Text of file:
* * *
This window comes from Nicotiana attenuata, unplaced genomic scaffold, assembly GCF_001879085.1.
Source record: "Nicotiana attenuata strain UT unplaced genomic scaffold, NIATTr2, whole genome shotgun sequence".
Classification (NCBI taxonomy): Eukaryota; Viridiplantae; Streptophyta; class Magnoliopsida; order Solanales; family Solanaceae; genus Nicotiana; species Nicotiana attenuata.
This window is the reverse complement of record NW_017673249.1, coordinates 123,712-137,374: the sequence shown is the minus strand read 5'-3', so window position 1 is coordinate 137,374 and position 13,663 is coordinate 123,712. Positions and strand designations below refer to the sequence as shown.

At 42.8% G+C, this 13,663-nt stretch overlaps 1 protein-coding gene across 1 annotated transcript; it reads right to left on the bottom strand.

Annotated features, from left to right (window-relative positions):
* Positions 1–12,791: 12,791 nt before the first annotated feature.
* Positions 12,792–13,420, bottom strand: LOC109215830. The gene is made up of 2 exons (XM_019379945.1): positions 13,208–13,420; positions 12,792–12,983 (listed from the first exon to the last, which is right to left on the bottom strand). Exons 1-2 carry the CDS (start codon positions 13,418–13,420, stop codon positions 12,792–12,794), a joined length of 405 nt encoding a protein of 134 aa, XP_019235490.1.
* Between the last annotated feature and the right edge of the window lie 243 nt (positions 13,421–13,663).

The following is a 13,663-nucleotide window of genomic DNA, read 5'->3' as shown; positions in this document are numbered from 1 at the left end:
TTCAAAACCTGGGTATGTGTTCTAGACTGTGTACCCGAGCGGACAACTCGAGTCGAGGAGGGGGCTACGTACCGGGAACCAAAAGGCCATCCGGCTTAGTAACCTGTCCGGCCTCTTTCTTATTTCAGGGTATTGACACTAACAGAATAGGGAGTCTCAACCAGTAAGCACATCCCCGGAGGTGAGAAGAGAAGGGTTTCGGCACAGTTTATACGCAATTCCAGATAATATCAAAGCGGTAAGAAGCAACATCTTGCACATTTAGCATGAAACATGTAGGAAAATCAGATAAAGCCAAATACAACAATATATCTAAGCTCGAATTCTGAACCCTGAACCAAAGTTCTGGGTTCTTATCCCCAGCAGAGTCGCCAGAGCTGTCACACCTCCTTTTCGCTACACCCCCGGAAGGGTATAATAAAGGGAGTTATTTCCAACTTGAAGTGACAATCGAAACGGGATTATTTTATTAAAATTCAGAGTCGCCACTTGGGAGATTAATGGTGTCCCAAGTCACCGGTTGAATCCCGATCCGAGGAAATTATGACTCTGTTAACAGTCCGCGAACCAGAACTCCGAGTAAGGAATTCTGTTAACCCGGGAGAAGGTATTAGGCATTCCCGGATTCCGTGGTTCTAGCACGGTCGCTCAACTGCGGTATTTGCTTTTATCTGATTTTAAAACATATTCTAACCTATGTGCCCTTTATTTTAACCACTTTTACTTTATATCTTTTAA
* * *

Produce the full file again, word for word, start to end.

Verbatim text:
This window comes from Nicotiana attenuata, unplaced genomic scaffold, assembly GCF_001879085.1.
Source record: "Nicotiana attenuata strain UT unplaced genomic scaffold, NIATTr2, whole genome shotgun sequence".
Classification (NCBI taxonomy): Eukaryota; Viridiplantae; Streptophyta; class Magnoliopsida; order Solanales; family Solanaceae; genus Nicotiana; species Nicotiana attenuata.
This window is the reverse complement of record NW_017673249.1, coordinates 123,712-137,374: the sequence shown is the minus strand read 5'-3', so window position 1 is coordinate 137,374 and position 13,663 is coordinate 123,712. Positions and strand designations below refer to the sequence as shown.

At 42.8% G+C, this 13,663-nt stretch overlaps 1 protein-coding gene across 1 annotated transcript; it reads right to left on the bottom strand.

Annotated features, from left to right (window-relative positions):
* Positions 1–12,791: 12,791 nt before the first annotated feature.
* Positions 12,792–13,420, bottom strand: LOC109215830. The gene is made up of 2 exons (XM_019379945.1): positions 13,208–13,420; positions 12,792–12,983 (listed from the first exon to the last, which is right to left on the bottom strand). Exons 1-2 carry the CDS (start codon positions 13,418–13,420, stop codon positions 12,792–12,794), a joined length of 405 nt encoding a protein of 134 aa, XP_019235490.1.
* Between the last annotated feature and the right edge of the window lie 243 nt (positions 13,421–13,663).

The following is a 13,663-nucleotide window of genomic DNA, read 5'->3' as shown; positions in this document are numbered from 1 at the left end:
TTCAAAACCTGGGTATGTGTTCTAGACTGTGTACCCGAGCGGACAACTCGAGTCGAGGAGGGGGCTACGTACCGGGAACCAAAAGGCCATCCGGCTTAGTAACCTGTCCGGCCTCTTTCTTATTTCAGGGTATTGACACTAACAGAATAGGGAGTCTCAACCAGTAAGCACATCCCCGGAGGTGAGAAGAGAAGGGTTTCGGCACAGTTTATACGCAATTCCAGATAATATCAAAGCGGTAAGAAGCAACATCTTGCACATTTAGCATGAAACATGTAGGAAAATCAGATAAAGCCAAATACAACAATATATCTAAGCTCGAATTCTGAACCCTGAACCAAAGTTCTGGGTTCTTATCCCCAGCAGAGTCGCCAGAGCTGTCACACCTCCTTTTCGCTACACCCCCGGAAGGGTATAATAAAGGGAGTTATTTCCAACTTGAAGTGACAATCGAAACGGGATTATTTTATTAAAATTCAGAGTCGCCACTTGGGAGATTAATGGTGTCCCAAGTCACCGGTTGAATCCCGATCCGAGGAAATTATGACTCTGTTAACAGTCCGCGAACCAGAACTCCGAGTAAGGAATTCTGTTAACCCGGGAGAAGGTATTAGGCATTCCCGGATTCCGTGGTTCTAGCACGGTCGCTCAACTGCGGTATTTGCTTTTATCTGATTTTAAAACATATTCTAACCTATGTGCCCTTTATTTTAACCACTTTTACTTTATATCTTTTAA